By Doug Palmer
With just a short time left in office, Ecuadorian Trade Minister Iván Ontaneda hopes to put his country and the United States on a path toward a free trade agreement. In an interview with Morning Trade, Ontaneda said a deal would help put Ecuador on a level playing field with Colombia and Peru, its two Andean neighbors that already have FTAs with the United States.
But his drive comes in the midst of a run-off presidential election in which leftist economist Andrés Arauz is leading his conservative rival Guillermo Lasso by a nearly 10-point margin, according to a poll conducted earlier this month. Two other polls, however, show the race as a dead heat two weeks before the runoff.
Arauz is the candidate of former President Rafael Correa’s Union of Hope party, which favors state-led development projects and social spending funded largely by commodities exports. Current Ecuadorian President Lenín Moreno reversed many of Correa’s policies and adopted a more free-market approach.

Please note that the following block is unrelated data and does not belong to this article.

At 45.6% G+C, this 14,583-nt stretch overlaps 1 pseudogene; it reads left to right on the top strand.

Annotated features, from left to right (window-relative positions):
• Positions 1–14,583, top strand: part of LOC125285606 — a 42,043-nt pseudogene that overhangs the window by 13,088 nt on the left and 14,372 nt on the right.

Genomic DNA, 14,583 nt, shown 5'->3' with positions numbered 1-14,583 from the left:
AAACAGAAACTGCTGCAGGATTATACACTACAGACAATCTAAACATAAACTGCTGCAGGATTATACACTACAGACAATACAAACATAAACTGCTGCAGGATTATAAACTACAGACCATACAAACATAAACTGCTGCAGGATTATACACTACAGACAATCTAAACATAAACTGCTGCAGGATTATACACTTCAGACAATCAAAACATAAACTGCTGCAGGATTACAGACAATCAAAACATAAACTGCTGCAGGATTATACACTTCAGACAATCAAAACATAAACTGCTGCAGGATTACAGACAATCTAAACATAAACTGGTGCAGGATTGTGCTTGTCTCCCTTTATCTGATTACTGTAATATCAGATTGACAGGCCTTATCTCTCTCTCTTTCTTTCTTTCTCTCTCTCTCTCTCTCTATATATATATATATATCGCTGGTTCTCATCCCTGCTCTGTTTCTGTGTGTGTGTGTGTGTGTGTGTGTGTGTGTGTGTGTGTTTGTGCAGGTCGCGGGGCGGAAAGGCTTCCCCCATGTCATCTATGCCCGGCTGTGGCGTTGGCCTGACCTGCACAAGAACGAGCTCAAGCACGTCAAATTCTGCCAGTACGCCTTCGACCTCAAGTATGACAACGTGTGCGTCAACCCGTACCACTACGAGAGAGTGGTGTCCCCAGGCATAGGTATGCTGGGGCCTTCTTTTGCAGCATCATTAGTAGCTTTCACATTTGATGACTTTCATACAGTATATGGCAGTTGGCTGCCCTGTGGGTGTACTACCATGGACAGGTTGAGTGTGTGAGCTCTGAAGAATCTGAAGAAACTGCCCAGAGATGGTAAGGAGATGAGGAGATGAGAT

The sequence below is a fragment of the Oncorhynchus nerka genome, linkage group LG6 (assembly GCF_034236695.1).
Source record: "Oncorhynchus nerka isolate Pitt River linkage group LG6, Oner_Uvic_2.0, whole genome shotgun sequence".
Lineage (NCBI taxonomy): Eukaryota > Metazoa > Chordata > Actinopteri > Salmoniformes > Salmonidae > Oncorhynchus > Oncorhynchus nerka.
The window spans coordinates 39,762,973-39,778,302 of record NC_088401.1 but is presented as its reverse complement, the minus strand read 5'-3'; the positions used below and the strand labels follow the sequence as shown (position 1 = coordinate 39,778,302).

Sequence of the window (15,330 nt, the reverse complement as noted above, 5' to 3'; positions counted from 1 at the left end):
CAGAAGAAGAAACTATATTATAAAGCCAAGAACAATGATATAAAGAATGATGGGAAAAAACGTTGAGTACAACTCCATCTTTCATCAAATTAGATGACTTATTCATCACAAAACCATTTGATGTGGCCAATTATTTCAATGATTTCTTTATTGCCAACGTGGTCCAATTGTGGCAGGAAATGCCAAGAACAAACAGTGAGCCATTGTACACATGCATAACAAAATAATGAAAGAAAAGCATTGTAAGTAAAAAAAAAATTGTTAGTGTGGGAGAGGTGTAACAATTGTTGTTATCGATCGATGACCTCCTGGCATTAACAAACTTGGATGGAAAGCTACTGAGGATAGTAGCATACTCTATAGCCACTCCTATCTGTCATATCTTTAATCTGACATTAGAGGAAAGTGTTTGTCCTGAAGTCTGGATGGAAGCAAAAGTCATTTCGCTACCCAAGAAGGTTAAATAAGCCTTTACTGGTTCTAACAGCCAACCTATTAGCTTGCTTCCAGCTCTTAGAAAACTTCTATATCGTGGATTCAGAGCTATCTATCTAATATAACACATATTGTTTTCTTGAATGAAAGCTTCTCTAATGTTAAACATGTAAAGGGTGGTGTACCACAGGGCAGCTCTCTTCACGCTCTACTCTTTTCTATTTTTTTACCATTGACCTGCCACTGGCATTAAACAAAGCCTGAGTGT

GSP not enough: Still, Ontaneda said he believes whichever candidate wins in April would want to pursue talks on a free trade agreement with the U.S. Ecuador currently has duty free access for many goods under the Generalized System of Preferences program, but that’s not as comprehensive as a free trade agreement would be.
“Ecuador, unfortunately, year after year, needs to knock on the door to please ask for a preference in their tariffs,” Ontaneda said, speaking through a translator, referring to USTR’s process for deciding whether to add certain items to GSP. More importantly, the absence of a free trade pact with the United States “has not allowed us to enter in an efficient way to the added-value chains which are fundamental to the economy of a country,” he said.